Lego blasts off with new set to honor 'Women of NASA'

Lego celebrates the contributions of women in NASA with a new set featuring Sally Ride, Mae Jemison, and others. 

Some real-life heroes will soon join such Lego superhero icons as Spiderman, Ironman, and Batman: the women of NASA.

Kicking off Women's History Month, the Danish company has announced it will be producing a "Women of NASA" set paying homage to space pioneers who have played underappreciated roles in the exploration of the final frontier. Including such figures as Sally Ride, the first American woman in space, and Nancy Grace Roman, the “mother of Hubble” telescope, the set was chosen as the winner of the most recent Lego Ideas competition.

Science editor and writer at Massachusetts Institute of Technology News Maia Weinstock, summed up the significance of the set in her project proposal.

Women have played critical roles throughout the history of the U.S. space program, a.k.a. NASA or the National Aeronautics and Space Administration. Yet in many cases, their contributions are unknown or under-appreciated — especially as women have historically struggled to gain acceptance in the fields of science, technology, engineering, and mathematics (STEM).

A long-time enthusiast of space and women in STEM, Ms. Weinstock saw a way to combine her passions with her interest in Legos. In an email interview with The Washington Post, she explained that it seemed the time was right to leverage growing public interest in space and the history of women in STEM, as evidenced by what she called the “healthy social media presence” and the box office success of recent hit “Hidden Figures,” which tells the story of the African-American women who helped launch John Glenn into orbit.

"I hope it sets a new example for both girls and boys," Weinstock told the BBC. "Girls, in that they can and should be engineers, scientists, and mathematicians, and boys, in that they internalise at an early age that these careers are for everyone, not only men."

In addition to Sally Ride and Nancy Grace Roman, the set also includes: the first African-American woman in space, Mae Jemison; a NASA researcher known for calculating and verifying trajectories for the Mercury and Apollo programs, Katherine Johnson (a character in "Hidden Figures"); and developer of the onboard flight software that brought the Apollo missions to the moon, Margaret Hamilton (also portrayed in "Hidden Figures").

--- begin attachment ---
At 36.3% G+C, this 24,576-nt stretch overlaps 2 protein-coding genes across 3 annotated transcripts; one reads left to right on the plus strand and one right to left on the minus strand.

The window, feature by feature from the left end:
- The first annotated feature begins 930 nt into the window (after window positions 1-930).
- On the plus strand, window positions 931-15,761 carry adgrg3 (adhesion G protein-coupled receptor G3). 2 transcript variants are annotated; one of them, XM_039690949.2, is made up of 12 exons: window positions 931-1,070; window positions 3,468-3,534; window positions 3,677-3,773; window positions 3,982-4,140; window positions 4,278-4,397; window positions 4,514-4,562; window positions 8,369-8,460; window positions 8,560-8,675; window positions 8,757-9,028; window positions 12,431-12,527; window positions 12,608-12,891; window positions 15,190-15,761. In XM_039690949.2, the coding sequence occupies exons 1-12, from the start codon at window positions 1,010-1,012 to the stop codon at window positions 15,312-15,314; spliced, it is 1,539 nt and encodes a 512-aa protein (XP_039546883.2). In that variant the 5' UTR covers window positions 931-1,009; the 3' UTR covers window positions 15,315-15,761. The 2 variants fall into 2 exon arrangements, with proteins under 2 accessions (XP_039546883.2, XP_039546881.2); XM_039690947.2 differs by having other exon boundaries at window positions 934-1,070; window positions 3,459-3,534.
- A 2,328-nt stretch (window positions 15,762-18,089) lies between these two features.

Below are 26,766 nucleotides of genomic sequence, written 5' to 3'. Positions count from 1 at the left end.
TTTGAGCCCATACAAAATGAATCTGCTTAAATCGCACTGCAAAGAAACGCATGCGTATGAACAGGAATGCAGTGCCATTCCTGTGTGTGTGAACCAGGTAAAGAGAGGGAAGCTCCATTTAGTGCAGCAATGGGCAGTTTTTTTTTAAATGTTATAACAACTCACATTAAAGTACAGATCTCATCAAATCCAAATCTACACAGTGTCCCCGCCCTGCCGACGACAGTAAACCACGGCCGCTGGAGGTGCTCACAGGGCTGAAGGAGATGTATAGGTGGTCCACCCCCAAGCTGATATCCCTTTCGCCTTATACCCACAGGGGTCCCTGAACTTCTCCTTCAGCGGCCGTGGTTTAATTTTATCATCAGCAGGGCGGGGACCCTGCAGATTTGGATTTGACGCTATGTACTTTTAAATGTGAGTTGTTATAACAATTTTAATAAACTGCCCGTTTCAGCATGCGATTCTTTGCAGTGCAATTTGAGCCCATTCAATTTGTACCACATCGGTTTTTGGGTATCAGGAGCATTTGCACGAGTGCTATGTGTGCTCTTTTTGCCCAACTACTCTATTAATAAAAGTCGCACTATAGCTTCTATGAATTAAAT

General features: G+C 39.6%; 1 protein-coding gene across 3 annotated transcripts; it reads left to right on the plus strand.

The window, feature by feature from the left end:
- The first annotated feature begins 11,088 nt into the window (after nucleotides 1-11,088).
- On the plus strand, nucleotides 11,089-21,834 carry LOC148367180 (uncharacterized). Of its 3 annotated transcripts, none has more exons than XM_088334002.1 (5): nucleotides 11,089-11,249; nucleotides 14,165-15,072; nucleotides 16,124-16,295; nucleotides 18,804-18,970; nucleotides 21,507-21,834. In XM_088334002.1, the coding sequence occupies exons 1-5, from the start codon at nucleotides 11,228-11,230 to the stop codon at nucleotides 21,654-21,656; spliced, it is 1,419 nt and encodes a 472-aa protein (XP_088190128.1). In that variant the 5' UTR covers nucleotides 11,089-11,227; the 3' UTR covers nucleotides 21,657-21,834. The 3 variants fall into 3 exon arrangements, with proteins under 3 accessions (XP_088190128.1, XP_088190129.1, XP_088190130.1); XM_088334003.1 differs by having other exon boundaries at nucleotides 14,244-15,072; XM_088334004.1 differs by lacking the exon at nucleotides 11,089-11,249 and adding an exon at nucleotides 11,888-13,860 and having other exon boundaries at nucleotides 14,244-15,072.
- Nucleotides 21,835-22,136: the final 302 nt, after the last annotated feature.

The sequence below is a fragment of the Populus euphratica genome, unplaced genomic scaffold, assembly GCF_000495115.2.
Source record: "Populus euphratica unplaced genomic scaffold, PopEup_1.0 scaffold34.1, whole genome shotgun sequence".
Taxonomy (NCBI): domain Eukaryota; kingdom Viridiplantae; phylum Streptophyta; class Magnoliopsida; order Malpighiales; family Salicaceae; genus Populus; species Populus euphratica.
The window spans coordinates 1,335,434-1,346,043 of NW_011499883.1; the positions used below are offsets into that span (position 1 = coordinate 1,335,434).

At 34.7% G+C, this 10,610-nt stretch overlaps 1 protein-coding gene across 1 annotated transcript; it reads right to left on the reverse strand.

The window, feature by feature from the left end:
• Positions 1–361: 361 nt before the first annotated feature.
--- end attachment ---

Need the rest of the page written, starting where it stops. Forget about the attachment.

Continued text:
Dr. Johnson, who was played in "Hidden Figures" by Taraji P. Henson, was recently honored with the Presidential Medal of Freedom.

Dr. Jemison, who first traveled in space in 1992, expressed her enthusiasm for the set on Twitter.

As depicted in Weinstock’s mockup photos, the set features a desktop frame to display the mini figures, as well as a number of small scenes based on famous historical photos of the women, such as the reams of code that got astronauts to the moon, a miniature Hubble Space Telescope, and a mini space shuttle.

The Lego ideas program lets hobbyists submit designs, and sets that garner more than 10,000 votes are weighed by the company. This round, Women of NASA beat out a number of other designs including the Large Hadron Collider, a Star Wars Landspeeder, and the Addam’s Family Mansion.

And this wasn’t Weinstock’s first submission. The company rejected a 2015 design for female justices of the Supreme Court for being too political without even going to a vote. She also proposed a set featuring women in biological engineering.

Lego has come under fire in the past for creating sets that reinforce gender stereotypes, but has been trying to make amends in recent years by including more diverse role models, such as a female scientist.

Next, Lego will finalize the product design for production, and expects it to go on sale late this year or early next year.

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